And our volumes have been growing even more than our revenues. I mentioned that 45% CAGR in terms of revenues, but our transaction volume has been growing almost 70% CAGR for the past few years.
We grow along with our clients. And we have lots of digital banks and wallets that are showing explosive growth in Brazil. They are the challengers of the new market. We also have traditional players that use our platforms as well. So we’re very embedded within the Brazilian payments market.
Marqeta of Latin America?
We have an open API platform. So we have more than 600 APIs published for all the functionalities I mentioned, like debit, credit, prepaid, etc. The the way that we deliver technology and the mindset we have building our platform is to enable our clients to connect to the platform without having to depend on us, because that’s something that you think about traditional issuer processing of the past. Clients needed and were dependent on their issuer processor to change anything in their current program.
These challenger banks and these newcomers in the market — they have to be very responsive to customer demands and customer inquiries. So they have to be able to define their roadmap very quickly and change what they’re doing on their app. The value proposition here for our initial issuer processing capabilities is to actually enable them to do that without depending on us.
Embedded payments in gig economy
Some of our clients are gig economy clients. We have ride hailing and deliveries. Some of them are actually user platforms that issue, for example, a prepaid card for their end customer. Some of them use the platform to issue a prepaid card to their drivers to deliver.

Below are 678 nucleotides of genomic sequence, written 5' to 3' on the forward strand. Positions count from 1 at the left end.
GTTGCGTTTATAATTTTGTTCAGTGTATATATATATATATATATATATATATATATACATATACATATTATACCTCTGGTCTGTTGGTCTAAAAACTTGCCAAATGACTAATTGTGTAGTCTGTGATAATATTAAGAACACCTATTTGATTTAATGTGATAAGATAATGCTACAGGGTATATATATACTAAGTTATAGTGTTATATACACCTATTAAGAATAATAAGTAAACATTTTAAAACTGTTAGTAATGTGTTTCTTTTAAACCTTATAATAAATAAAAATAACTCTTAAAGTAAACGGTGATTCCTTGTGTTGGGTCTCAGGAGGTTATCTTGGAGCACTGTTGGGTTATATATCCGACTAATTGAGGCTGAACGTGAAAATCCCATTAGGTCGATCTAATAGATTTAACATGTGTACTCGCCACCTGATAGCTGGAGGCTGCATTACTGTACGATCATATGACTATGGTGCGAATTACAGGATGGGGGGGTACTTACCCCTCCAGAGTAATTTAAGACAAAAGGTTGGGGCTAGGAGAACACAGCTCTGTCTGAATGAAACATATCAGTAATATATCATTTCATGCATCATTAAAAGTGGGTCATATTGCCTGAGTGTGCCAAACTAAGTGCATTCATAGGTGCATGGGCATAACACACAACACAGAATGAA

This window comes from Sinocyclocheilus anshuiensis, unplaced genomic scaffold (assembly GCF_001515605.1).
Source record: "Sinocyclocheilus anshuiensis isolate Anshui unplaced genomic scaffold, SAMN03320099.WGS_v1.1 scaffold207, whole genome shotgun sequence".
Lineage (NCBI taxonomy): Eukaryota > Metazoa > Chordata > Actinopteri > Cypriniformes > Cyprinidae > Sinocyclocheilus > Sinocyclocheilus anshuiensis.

Different use cases
We’re agnostic in terms of how our platform can be used. There are several different use cases we have. For example, companies that are in peer to peer lending use our platform’s APIs to control the money flow coming in from investors to going out to the merchant that’s taking the loan and controlling the receivables from the merchant. They use our banking as a service platform to control that. So that’s a use case that is not typical — if you think about an issue processor or a program manager, it’s not a typical use case because it’s not based on the card. Our client doesn’t even have a card associated with its payment accounts. You basically use us as a way to transfer money around.
We have telco providers that are creating payment solutions embedded in the telephone that they are selling to end customers. We have freight forwarders that are using our platform to pay their truck drivers.
Foreign payments infrastructure firms entering Latin America
It’s funny, because when you talk about payments infrastructure, this is a business that a few years ago, people didn’t even understand what we’re doing. Now, we’re mainstream and we have to talk about competition and people and other businesses popping up. So, it’s awesome.
When we think about our position in Brazil, I think one of our big differentiators is that we are an end-to-end provider. We can help companies on the issuing side. And we can also help a company set up their merchant acquiring business — we have software to enable companies to do that.
If competition comes in — it’s going to come because the market is so big and relevant — I think that we’re ready. The way that we think about competition is we have to always be one step ahead. So we are always thinking about launching new products, launching new solutions. And that’s how we deal with that.
I think there’s there’s room in the market for everyone. We don’t expect to lose share.